The synthesis of rhythms: form, ideology, and the "Augurs of Spring"

Code, D.J. (2007) The synthesis of rhythms: form, ideology, and the "Augurs of Spring". Journal of Musicology, 24(1), pp. 112-166. (doi:10.1525/jm.2007.24.1.112)

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At the time of the premiere of The Rite of Spring, Stravinsky suggestively described its first dance, "Augurs of Spring," as a "synthesis of rhythms." Later, he characterized the whole ballet as an "architectonic" work. Richard Taruskin, in arguing for the ballet's overall aesthetic of "primitive simplicity," polemically rejects this latter adjective as a typical formalist lie. But detailed analysis demonstrates the architectonic intricacy of the rhythmic synthesis in "Augurs" alone. Not only are the composer's labors toward such local intricacy clearly evident in the sketches, but a dialectical account of formalism and immediacy in this one dance confirms both the documented "neonationalist" background and initial reception, while pointing to a finer understanding of this ballet's position in the stylistic development of Stravinsky's Russian period.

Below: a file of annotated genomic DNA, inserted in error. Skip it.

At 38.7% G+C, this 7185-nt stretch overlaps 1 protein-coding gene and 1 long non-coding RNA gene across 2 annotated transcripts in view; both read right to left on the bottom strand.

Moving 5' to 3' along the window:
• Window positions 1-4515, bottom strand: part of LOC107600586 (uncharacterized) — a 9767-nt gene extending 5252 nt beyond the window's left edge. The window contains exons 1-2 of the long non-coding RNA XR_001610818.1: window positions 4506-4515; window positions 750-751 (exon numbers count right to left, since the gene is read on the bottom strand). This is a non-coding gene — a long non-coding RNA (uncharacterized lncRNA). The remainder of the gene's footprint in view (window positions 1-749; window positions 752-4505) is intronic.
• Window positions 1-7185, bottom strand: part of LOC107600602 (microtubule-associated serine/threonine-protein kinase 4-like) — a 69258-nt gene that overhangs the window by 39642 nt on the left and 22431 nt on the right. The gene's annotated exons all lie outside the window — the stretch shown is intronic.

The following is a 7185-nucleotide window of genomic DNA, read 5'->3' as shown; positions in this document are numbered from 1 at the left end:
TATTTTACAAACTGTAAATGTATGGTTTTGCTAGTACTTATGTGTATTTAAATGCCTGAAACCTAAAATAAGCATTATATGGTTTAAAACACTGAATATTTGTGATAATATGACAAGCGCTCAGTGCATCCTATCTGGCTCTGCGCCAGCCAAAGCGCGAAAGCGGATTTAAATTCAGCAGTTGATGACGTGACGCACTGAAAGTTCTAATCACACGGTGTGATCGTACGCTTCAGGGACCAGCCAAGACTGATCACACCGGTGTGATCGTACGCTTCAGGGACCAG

Item Type:Articles
Glasgow Author(s) Enlighten ID:Code, Dr David
Authors: Code, D.J.
Subjects:M Music and Books on Music > ML Literature of music
College/School:College of Arts > School of Culture and Creative Arts > Music
Journal Name:Journal of Musicology
ISSN (Online):1533-8347
Published Online:18 April 2007

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